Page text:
Projects per year
BACKGROUND AND AIMS: Injecting drug use is a chronic condition, with people who inject drugs (PWID) typically experiencing repeated cessations and relapses during their injection careers. We characterize patterns of ceasing and relapsing and the impact of opiate substitution treatment (OST) during the entire injecting careers of PWID in the Edinburgh Addiction Cohort (EAC).
METHODS: During 2005-2007, 432 surviving participants of the EAC were interviewed about their injecting histories. Adjusted associations between covariates and hazards of cessation and relapse were estimated using random-effects models.
RESULTS: OST was strongly associated with a higher hazard of cessation (HR=1.71, P<0.001), but there was no significant evidence of association with hazard of relapse (HR=0.81, P=0.14). Women and older PWID were less likely to relapse (HR=0.73, P=0.02 and HR=0.55, P<0.001, respectively). Hazards of both cessation and relapse decreased monotonically with time since last relapse/cessation (both P<0.001). An individual's hazard of cessation increased with his/her number of previous cessations (HR=3.58 for 10+ previous cessations, P<0.001), but there was no evidence that an individual's hazard of relapse changed with number of previous relapses (P=0.37). There was heterogeneity in the individual hazards of both cessation and relapse.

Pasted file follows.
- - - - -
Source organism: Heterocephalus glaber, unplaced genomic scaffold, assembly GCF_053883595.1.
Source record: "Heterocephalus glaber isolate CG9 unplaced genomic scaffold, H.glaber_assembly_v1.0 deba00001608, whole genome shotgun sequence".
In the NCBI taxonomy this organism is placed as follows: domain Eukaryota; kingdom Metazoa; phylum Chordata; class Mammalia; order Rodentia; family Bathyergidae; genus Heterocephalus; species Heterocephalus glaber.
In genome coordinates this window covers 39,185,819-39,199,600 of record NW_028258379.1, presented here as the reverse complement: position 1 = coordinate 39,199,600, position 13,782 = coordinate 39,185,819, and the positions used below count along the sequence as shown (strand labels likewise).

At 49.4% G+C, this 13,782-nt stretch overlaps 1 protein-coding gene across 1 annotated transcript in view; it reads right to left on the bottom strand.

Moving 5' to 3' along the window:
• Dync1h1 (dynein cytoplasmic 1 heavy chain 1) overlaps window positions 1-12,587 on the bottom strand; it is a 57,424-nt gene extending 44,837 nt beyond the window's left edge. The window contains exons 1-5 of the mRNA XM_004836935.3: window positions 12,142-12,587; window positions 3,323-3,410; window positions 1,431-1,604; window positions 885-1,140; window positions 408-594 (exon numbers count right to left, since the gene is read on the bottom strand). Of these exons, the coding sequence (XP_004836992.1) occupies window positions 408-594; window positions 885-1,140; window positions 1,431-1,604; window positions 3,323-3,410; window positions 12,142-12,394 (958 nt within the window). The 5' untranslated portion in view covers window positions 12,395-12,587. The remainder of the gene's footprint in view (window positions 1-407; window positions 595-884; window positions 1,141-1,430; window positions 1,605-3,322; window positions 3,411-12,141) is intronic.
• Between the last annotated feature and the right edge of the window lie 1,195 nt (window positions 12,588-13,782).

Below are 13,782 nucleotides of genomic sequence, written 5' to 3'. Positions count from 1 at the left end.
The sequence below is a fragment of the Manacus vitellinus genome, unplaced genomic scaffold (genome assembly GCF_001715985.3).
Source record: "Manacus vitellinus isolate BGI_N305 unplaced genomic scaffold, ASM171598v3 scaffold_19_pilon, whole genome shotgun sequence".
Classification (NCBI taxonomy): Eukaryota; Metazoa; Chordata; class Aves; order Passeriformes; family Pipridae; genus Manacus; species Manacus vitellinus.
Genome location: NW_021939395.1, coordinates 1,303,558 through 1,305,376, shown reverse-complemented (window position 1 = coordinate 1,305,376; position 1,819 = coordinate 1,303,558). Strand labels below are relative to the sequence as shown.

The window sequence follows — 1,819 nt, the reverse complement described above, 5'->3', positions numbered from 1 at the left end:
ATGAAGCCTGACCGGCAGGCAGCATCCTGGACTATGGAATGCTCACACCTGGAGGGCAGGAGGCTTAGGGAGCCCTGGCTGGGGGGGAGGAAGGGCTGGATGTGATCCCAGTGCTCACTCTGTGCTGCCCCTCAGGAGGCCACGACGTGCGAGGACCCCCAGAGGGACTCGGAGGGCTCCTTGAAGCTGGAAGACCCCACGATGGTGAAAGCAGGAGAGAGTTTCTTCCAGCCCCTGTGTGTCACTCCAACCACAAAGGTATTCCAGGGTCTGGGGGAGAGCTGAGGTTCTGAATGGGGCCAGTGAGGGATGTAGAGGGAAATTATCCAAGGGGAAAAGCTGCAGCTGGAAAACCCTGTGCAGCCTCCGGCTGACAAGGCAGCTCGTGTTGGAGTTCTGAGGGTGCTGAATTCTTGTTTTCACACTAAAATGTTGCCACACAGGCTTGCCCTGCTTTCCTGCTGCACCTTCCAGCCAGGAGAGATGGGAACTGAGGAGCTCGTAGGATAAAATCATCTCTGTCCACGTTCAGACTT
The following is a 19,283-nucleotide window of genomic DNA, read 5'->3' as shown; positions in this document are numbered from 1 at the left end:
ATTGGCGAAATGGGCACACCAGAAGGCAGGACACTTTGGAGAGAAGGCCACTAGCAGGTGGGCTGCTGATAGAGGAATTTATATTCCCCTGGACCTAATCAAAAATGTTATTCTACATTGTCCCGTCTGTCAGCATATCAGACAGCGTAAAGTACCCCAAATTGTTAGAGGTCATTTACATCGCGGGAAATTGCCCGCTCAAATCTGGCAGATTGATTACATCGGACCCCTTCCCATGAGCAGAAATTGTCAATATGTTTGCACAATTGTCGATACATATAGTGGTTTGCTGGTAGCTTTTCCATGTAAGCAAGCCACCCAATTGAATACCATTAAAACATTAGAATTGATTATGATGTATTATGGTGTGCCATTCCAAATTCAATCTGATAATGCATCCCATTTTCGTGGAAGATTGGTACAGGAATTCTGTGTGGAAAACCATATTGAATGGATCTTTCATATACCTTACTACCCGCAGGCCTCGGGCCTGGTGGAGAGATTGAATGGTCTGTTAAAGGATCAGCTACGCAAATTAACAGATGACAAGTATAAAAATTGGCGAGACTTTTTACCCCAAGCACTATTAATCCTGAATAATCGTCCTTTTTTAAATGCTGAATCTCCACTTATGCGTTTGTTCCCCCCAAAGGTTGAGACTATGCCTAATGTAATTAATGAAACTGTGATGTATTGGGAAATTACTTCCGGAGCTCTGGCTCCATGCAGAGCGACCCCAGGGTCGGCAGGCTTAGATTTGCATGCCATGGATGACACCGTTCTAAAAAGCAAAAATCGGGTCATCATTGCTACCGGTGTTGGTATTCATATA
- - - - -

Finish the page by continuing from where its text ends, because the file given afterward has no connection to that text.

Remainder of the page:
CONCLUSIONS: OST was associated with reduced time to cessation, and there was some suggestion of increased time to relapse too. The likelihood of prolonged cessation is greater for women, increases with age, and decreases with time since last relapse.